How to Read and Actually Learn (No Speed Reading)

How to Read

This article is intended for individuals who are reading to gain some kind of knowledge, not entertainment. I assume that you're not planning on speed reading fiction. Much like you wouldn't watch The Shawshank Redemption on fast forward, you wouldn't try to burn through a fictional book If you do speed read fiction, knock yourself out, but this article is regarding non-fiction. Let's go!

The self-development community loves speed reading. This idea of flooding our brains with information that has the power to change our minds, bodies, relationships and/or businesses is tantalizing. The concept is so attractive that many of us have forgotten to stop and ask the important question: "Does speed reading actually work?"

I doubt that most people actually want to know the truth.

Many speed readers claim that they are reaping the rewards of burning through books at over 700 WPM (words per minute) . Some speed readers even claim to be able to read as fast as 3,000+ WPM.

Speed Reading

Here's what 700 words per minute looks like if you're curious.

Why Speed Reading Fails

After reading as much research on the topic as I could find, I believe that reading anything above 500 WPM is not productive.

Much like the average human can't hit a 100 mph fastball, even with training, the average human won't read above 500 WPM with anything close to comprehension. Yes, some can, but most can't. ​

Speed reading isn't a total scam but it's grossly overhyped and misunderstood. 

The courses and books that teach you to read faster do work.I took the courses, bought the apps and did the exercises and boosted my own reading speed tremendously.

The problem is that they teach you to read words, not comprehend concepts.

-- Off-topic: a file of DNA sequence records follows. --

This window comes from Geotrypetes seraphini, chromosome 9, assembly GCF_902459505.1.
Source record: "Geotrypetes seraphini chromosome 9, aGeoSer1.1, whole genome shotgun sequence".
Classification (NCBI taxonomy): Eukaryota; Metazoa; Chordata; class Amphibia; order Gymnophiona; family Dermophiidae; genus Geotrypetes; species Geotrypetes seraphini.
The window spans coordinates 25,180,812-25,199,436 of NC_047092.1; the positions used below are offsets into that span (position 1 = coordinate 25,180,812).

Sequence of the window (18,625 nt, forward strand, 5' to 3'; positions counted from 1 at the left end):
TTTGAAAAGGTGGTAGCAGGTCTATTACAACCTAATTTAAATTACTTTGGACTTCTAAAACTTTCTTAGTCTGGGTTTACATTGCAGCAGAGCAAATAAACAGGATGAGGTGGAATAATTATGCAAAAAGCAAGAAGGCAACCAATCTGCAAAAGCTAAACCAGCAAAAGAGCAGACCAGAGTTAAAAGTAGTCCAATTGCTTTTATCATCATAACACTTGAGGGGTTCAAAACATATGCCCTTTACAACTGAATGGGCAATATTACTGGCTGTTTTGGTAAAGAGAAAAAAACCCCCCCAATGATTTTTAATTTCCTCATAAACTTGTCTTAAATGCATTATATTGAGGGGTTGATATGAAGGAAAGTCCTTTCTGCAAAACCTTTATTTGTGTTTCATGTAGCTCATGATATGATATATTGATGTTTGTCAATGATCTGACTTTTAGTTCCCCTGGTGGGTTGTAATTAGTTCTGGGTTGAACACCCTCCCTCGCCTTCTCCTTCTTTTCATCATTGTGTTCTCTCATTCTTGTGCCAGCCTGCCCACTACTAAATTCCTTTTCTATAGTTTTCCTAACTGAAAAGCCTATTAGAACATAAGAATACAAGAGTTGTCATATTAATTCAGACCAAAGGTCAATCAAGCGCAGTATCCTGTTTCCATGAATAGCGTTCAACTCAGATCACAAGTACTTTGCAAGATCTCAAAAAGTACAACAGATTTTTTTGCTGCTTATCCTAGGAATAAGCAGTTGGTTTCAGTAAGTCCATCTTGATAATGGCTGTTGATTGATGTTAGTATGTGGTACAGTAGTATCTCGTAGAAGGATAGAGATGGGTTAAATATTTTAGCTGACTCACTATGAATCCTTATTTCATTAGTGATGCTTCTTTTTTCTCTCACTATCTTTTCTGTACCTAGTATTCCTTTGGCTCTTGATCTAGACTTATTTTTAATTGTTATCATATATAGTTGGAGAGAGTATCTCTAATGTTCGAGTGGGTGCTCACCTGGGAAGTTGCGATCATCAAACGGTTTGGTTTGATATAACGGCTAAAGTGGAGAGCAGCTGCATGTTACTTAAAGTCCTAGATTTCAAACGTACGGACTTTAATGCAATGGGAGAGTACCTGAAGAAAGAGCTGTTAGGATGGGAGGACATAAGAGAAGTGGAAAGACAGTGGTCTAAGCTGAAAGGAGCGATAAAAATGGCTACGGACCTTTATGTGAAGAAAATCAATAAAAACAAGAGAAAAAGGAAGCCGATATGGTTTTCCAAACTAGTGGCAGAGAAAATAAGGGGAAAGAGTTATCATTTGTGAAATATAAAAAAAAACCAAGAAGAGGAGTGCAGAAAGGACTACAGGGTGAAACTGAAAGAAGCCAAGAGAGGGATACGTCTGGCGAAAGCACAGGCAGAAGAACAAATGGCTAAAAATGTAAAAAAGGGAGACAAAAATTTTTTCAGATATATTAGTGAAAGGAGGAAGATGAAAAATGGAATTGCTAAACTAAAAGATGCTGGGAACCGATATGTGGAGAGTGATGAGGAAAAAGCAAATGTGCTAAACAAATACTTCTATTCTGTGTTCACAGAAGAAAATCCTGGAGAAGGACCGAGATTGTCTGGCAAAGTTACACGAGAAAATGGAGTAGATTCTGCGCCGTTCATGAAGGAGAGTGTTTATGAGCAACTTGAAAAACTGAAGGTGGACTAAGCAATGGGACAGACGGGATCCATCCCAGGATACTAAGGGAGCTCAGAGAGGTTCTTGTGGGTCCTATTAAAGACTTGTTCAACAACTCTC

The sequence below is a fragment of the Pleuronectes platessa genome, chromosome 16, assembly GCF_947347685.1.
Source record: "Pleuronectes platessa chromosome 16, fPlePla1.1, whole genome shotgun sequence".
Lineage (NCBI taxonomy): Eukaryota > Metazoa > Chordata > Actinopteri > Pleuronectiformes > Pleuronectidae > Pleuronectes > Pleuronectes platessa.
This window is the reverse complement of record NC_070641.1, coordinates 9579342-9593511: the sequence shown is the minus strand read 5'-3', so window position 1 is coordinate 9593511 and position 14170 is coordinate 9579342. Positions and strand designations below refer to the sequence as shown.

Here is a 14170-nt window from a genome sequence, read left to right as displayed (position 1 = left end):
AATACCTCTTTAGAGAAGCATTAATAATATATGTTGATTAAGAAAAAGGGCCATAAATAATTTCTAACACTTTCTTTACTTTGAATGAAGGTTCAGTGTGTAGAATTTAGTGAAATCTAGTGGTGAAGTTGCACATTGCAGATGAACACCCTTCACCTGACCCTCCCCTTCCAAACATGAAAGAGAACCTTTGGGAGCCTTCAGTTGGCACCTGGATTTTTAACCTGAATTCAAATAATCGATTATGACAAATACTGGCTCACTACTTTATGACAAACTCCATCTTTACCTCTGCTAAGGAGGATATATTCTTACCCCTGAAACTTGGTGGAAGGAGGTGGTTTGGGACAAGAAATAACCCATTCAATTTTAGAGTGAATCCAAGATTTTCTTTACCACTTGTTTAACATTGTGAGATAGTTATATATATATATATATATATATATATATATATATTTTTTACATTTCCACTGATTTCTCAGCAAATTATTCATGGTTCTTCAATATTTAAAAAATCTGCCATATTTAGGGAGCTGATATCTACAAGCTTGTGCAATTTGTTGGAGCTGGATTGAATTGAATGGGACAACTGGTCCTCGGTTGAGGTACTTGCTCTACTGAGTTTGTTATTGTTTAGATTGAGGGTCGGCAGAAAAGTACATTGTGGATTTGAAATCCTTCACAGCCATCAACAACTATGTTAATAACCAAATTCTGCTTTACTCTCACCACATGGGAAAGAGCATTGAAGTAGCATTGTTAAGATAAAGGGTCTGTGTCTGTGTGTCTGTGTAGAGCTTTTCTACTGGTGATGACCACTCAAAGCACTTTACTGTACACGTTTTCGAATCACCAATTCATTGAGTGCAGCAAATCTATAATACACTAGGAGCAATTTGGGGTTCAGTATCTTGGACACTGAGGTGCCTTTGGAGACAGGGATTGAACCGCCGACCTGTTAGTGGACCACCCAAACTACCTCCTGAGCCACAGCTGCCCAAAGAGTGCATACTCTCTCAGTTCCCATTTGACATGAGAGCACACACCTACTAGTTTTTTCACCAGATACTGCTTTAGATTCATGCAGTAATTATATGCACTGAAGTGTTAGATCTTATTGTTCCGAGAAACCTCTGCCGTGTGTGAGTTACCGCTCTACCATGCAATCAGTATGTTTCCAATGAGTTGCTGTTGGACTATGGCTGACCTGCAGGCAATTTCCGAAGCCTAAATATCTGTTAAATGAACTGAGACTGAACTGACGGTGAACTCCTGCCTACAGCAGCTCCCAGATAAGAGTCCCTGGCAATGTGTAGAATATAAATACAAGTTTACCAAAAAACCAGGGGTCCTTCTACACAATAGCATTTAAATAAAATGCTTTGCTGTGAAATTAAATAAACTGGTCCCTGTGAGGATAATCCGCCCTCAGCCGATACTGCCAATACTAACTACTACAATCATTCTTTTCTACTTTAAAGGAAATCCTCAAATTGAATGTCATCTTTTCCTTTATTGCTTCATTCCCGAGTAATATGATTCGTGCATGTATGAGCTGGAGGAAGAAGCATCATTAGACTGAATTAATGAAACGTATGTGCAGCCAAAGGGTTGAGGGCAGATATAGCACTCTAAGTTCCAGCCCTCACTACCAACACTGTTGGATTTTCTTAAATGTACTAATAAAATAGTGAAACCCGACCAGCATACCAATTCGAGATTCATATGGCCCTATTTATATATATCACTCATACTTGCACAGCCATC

"But Nate, I've seen research proving that some people can learn to read faster AND comprehend more!"

I believe that is true, but there is more to the story. The average reading speed for an adult is about 250 WPM. When reading technical contents, the number drops all the way to below 75 WPM. I believe with practice someone can get a bump in both speed and comprehension but the point of actual returns is capped at around 500 WPM and around 250 WPM for technical writing. 

In gathering data for this article, the majority of articles I found that claimed you could boost speed AND comprehension while going beyond those points we're written by companies who sell speed reading programs or coaching OR cited them.

I don't utilize speed reading now unless I'm reading something like a news article that isn't very important. 

When I'm reading a book in order to learn something, I read at my natural pace. I also do several other things while I go through a book that actually require that I spend more time on each book I read (I'll cover those in a minute).

Not sexy... but guess what, it works.

To understand why I decided to slow down, I want you to ask yourself the same questions I asked myself.

 "Why am I reading this in the first place?" 

The answer is to improve your life or performance in some way. You're likely trying to learn a new skill or understand a new concept. 

More is not always better. Often times just ONE great insight from a book that is acted upon can be worth many times more than reading dozens of books.

Imagine throwing a plate of spaghetti against the wall. Some will stick but most won't. That is speed reading for most people.

Studies performed at Carnegie Mellon University in 1987 proved a significant drop off in comprehension as the WPM (words per minute) increased. 

Speed reading and comprehension